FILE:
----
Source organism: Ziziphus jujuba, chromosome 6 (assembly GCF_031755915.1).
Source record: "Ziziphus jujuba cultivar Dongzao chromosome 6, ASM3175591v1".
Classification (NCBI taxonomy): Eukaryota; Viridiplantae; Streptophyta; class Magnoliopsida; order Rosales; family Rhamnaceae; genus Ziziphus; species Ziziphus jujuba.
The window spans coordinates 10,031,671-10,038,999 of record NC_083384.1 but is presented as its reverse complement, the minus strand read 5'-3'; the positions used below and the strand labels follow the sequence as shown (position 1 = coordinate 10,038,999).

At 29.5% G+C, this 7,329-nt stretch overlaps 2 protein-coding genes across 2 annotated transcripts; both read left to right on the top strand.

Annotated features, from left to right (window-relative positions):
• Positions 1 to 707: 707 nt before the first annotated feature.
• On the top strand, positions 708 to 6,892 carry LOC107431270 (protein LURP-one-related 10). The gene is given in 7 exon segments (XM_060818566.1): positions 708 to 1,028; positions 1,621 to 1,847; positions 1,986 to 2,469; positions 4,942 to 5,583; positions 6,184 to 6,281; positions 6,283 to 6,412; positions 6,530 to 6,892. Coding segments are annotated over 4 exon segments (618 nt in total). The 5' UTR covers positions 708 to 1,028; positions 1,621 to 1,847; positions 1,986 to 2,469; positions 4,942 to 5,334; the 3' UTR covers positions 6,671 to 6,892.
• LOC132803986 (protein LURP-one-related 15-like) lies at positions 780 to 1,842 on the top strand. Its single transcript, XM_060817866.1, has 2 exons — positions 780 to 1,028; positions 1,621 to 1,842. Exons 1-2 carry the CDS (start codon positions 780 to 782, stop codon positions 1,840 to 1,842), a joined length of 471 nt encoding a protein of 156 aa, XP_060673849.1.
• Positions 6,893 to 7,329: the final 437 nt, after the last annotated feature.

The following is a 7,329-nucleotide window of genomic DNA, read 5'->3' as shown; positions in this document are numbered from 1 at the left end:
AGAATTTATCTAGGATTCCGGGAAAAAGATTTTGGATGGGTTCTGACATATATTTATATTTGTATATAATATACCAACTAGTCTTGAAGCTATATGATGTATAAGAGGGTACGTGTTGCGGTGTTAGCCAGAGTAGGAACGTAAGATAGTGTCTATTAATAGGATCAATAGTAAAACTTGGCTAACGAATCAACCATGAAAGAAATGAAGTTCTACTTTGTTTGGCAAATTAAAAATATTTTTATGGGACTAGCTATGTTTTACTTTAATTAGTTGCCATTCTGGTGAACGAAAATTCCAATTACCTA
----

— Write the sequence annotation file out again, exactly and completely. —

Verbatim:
Source organism: Ziziphus jujuba, chromosome 6 (assembly GCF_031755915.1).
Source record: "Ziziphus jujuba cultivar Dongzao chromosome 6, ASM3175591v1".
Classification (NCBI taxonomy): Eukaryota; Viridiplantae; Streptophyta; class Magnoliopsida; order Rosales; family Rhamnaceae; genus Ziziphus; species Ziziphus jujuba.
The window spans coordinates 10,031,671-10,038,999 of record NC_083384.1 but is presented as its reverse complement, the minus strand read 5'-3'; the positions used below and the strand labels follow the sequence as shown (position 1 = coordinate 10,038,999).

At 29.5% G+C, this 7,329-nt stretch overlaps 2 protein-coding genes across 2 annotated transcripts; both read left to right on the top strand.

Annotated features, from left to right (window-relative positions):
• Positions 1 to 707: 707 nt before the first annotated feature.
• On the top strand, positions 708 to 6,892 carry LOC107431270 (protein LURP-one-related 10). The gene is given in 7 exon segments (XM_060818566.1): positions 708 to 1,028; positions 1,621 to 1,847; positions 1,986 to 2,469; positions 4,942 to 5,583; positions 6,184 to 6,281; positions 6,283 to 6,412; positions 6,530 to 6,892. Coding segments are annotated over 4 exon segments (618 nt in total). The 5' UTR covers positions 708 to 1,028; positions 1,621 to 1,847; positions 1,986 to 2,469; positions 4,942 to 5,334; the 3' UTR covers positions 6,671 to 6,892.
• LOC132803986 (protein LURP-one-related 15-like) lies at positions 780 to 1,842 on the top strand. Its single transcript, XM_060817866.1, has 2 exons — positions 780 to 1,028; positions 1,621 to 1,842. Exons 1-2 carry the CDS (start codon positions 780 to 782, stop codon positions 1,840 to 1,842), a joined length of 471 nt encoding a protein of 156 aa, XP_060673849.1.
• Positions 6,893 to 7,329: the final 437 nt, after the last annotated feature.

The following is a 7,329-nucleotide window of genomic DNA, read 5'->3' as shown; positions in this document are numbered from 1 at the left end:
AGAATTTATCTAGGATTCCGGGAAAAAGATTTTGGATGGGTTCTGACATATATTTATATTTGTATATAATATACCAACTAGTCTTGAAGCTATATGATGTATAAGAGGGTACGTGTTGCGGTGTTAGCCAGAGTAGGAACGTAAGATAGTGTCTATTAATAGGATCAATAGTAAAACTTGGCTAACGAATCAACCATGAAAGAAATGAAGTTCTACTTTGTTTGGCAAATTAAAAATATTTTTATGGGACTAGCTATGTTTTACTTTAATTAGTTGCCATTCTGGTGAACGAAAATTCCAATTACCTA